Posted January 20, 2010 9:38 am by with 4 comments

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My mind went numb, digesting Google’s lengthy explanation on how it’s improved its understanding of synonyms.

I’ll spare you the minutes–and brain cells–with my summary of the announcement:

Google knows when two words are semantically connected–such as "pictures" and "photos." It now plans to bold those synonyms in its search results, if it believes it’s pertinent to the search you just conducted.

If Google’s explanation of its code is anything like its actual code, it must be very bloated! 😉

Kidding aside, it’s actually a pretty smart piece of technology. Take "gm" for example. Google knows that, depending on the accompanying search queries, gm can mean different things. This screenshot explains it best:

Unfortunately, despite my witty post title, a search for "starchy tuberous crop" did not reveal any results for potato. 🙁

  • Michael Heavener

    Of course, they couldn’t do this without intensively studying all those centuries of saved search data they’ve been collecting about our search behavior. Collecting, saving, analyzing, applying/using–aren’t those synonymous with invasion of privacy?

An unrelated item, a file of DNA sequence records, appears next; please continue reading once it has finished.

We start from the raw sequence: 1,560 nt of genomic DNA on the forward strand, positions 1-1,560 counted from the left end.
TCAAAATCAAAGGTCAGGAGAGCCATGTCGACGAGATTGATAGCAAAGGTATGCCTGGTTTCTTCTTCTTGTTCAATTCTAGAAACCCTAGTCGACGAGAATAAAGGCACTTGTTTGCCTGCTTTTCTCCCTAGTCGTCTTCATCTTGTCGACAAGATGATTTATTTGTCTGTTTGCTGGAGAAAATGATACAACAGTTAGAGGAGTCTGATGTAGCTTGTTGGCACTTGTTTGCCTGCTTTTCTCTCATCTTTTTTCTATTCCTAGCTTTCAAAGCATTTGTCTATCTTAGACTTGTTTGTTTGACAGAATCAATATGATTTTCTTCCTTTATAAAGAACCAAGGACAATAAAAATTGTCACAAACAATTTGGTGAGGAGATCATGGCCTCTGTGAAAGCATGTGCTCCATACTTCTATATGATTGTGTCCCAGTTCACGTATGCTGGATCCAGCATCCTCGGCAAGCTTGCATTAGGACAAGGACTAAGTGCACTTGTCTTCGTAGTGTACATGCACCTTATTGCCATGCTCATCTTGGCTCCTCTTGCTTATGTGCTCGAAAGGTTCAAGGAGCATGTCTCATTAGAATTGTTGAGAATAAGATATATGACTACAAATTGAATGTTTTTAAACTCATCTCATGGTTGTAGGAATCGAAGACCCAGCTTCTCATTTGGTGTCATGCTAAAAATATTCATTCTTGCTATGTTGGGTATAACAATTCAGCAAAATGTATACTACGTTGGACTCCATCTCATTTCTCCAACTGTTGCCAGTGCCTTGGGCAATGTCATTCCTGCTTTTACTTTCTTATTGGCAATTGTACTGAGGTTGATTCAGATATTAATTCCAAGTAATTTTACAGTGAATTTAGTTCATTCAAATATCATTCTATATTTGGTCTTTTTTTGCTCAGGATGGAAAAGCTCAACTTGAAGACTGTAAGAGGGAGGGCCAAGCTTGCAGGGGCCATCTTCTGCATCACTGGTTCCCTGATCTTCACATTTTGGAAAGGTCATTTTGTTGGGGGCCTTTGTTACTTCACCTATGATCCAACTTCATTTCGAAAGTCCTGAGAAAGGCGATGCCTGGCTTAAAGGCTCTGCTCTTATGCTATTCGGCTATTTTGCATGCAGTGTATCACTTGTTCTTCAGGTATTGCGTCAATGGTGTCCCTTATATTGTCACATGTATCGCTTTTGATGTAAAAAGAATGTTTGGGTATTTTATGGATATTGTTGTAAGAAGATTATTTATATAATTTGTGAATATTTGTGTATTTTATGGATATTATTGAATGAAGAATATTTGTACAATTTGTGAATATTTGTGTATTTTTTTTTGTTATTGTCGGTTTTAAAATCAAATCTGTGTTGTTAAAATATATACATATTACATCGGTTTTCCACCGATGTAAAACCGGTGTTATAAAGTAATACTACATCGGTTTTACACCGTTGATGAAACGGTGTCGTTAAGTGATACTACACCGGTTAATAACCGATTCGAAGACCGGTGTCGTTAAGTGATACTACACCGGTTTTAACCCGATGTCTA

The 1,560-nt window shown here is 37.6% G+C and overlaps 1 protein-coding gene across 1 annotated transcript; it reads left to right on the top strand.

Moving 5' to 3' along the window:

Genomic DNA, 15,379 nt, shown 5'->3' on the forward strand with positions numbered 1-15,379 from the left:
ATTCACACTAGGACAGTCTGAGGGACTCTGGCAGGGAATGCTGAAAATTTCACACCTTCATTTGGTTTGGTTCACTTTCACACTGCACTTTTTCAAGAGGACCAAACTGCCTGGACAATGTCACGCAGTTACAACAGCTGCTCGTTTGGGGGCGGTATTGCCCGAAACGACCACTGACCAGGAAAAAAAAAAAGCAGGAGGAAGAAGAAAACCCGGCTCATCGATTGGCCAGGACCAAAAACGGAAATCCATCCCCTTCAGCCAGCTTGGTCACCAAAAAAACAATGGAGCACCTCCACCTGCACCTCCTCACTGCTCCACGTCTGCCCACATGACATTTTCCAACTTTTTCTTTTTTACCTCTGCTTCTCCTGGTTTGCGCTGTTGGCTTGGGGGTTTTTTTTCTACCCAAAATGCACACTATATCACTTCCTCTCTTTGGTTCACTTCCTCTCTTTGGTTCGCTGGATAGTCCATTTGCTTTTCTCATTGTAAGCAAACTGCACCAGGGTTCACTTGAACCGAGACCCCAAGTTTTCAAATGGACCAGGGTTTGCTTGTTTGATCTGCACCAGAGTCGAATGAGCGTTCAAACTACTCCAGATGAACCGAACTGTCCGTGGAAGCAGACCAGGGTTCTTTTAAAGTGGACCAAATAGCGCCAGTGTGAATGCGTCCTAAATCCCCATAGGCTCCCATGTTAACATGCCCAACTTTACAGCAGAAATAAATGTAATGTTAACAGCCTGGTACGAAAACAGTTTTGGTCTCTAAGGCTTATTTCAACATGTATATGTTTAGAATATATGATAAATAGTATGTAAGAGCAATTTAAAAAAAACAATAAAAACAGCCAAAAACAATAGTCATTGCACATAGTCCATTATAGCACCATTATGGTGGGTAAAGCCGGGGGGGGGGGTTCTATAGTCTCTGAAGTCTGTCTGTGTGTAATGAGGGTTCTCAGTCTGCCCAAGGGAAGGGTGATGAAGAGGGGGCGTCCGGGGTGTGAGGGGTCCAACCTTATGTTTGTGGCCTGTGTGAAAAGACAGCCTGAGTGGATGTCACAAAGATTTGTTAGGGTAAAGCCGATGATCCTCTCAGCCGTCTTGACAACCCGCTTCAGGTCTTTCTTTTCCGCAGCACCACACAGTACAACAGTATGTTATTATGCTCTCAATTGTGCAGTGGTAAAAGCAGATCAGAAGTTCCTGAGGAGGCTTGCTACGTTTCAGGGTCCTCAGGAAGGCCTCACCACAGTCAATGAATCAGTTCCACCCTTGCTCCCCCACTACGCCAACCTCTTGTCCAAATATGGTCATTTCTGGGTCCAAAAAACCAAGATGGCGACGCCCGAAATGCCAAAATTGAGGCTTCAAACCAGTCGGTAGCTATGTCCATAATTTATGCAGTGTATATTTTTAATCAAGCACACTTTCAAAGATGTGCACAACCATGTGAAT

• You are now ranking on the first page of Google for “starchy tuberous crop” but I am wondering why you didn’t provide a screen shot of what you got for it when you searched originally. I only ask because “Potato – Wikipedia, the free encyclopedia” is the 4th result I see now and the 3 above it all relate to your post. Wouldn’t that have been the very first result seen BEFORE you made this post??? Or is Google just that fast at making the connection between the two now that you posted about it? hmmmm

    Bloggers are now off and running… Who will be the first to get ranked for “starchy tuberous root vegetable?”

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